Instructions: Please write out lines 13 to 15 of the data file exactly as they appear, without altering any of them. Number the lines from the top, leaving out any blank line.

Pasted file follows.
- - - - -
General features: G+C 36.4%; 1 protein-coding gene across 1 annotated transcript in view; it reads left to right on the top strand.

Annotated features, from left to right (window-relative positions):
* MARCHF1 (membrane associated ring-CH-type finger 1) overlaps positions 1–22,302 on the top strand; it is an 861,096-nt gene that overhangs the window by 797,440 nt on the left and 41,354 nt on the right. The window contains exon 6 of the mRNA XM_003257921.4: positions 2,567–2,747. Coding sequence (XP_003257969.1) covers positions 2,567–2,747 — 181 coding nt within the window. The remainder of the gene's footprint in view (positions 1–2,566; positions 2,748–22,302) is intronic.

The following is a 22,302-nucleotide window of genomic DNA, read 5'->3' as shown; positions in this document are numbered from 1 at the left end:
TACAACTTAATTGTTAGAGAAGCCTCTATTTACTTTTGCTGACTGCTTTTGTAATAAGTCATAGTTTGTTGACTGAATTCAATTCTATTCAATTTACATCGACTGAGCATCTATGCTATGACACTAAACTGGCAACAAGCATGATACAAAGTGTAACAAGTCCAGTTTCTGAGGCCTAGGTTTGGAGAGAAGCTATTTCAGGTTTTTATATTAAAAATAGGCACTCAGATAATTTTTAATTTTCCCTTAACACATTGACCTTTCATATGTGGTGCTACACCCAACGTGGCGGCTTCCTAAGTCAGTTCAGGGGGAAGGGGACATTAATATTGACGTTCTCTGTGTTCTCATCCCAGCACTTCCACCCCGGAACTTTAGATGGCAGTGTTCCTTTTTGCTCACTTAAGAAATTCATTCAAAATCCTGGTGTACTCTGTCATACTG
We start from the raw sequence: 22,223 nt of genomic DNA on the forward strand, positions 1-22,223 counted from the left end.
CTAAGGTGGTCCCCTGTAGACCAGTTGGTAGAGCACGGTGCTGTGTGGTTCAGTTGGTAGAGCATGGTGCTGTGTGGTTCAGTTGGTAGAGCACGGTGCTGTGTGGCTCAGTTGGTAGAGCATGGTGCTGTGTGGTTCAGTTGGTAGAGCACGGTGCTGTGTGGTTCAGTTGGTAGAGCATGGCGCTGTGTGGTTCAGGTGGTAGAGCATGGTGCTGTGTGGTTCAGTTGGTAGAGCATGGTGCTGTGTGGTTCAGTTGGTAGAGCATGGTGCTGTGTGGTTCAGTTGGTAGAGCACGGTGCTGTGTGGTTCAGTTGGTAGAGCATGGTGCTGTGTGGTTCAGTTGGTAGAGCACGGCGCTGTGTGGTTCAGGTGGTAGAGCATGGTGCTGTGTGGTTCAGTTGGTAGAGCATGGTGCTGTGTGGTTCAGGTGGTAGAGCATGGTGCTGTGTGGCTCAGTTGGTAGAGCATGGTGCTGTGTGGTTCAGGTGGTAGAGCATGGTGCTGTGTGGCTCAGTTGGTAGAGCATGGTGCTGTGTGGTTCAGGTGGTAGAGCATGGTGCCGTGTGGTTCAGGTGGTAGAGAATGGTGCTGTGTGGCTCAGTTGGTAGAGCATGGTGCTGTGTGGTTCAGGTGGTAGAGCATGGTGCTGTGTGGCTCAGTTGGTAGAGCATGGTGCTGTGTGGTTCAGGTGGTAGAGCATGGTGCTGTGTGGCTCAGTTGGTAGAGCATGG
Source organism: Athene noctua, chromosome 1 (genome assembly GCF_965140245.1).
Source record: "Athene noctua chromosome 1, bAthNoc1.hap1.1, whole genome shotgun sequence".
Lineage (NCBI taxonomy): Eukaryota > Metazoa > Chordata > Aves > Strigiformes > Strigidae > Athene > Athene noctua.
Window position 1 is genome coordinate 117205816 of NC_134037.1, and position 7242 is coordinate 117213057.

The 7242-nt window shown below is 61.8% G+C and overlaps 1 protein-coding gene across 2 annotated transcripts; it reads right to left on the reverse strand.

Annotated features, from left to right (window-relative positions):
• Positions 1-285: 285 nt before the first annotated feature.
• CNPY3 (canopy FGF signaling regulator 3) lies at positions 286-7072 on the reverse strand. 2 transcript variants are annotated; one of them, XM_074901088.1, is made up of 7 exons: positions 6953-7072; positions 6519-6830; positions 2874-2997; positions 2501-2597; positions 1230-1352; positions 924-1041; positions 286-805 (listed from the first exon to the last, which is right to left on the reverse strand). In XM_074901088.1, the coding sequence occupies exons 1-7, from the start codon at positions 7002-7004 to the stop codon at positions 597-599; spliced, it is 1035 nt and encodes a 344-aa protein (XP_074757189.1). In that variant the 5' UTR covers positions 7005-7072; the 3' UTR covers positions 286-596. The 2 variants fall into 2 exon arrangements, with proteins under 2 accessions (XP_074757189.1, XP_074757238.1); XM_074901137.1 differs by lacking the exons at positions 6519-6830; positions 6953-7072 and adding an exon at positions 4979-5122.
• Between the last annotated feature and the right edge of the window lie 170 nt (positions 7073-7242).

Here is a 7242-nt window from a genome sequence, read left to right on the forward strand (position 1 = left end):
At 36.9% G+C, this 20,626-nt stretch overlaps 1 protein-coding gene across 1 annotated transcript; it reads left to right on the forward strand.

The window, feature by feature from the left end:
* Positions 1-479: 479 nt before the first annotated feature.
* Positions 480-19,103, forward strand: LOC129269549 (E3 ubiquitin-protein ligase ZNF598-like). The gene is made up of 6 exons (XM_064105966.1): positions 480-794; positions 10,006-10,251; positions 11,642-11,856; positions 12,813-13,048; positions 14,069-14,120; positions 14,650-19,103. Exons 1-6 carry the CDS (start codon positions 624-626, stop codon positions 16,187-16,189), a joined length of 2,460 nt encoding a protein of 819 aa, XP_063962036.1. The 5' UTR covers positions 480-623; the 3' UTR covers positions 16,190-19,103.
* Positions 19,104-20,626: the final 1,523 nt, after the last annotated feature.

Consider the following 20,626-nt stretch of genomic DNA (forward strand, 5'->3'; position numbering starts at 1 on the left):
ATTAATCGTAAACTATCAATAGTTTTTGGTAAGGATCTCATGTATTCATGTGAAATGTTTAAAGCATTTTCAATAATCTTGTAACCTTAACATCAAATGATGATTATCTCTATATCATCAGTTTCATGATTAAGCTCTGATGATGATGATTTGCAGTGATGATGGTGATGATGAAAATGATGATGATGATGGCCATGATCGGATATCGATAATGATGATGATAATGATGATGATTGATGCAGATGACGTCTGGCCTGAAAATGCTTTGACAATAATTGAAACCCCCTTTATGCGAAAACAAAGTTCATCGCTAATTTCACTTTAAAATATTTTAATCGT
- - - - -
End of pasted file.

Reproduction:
Annotated features, from left to right (window-relative positions):
• Positions 1-285: 285 nt before the first annotated feature.
• CNPY3 (canopy FGF signaling regulator 3) lies at positions 286-7072 on the reverse strand. 2 transcript variants are annotated; one of them, XM_074901088.1, is made up of 7 exons: positions 6953-7072; positions 6519-6830; positions 2874-2997; positions 2501-2597; positions 1230-1352; positions 924-1041; positions 286-805 (listed from the first exon to the last, which is right to left on the reverse strand). In XM_074901088.1, the coding sequence occupies exons 1-7, from the start codon at positions 7002-7004 to the stop codon at positions 597-599; spliced, it is 1035 nt and encodes a 344-aa protein (XP_074757189.1). In that variant the 5' UTR covers positions 7005-7072; the 3' UTR covers positions 286-596. The 2 variants fall into 2 exon arrangements, with proteins under 2 accessions (XP_074757189.1, XP_074757238.1); XM_074901137.1 differs by lacking the exons at positions 6519-6830; positions 6953-7072 and adding an exon at positions 4979-5122.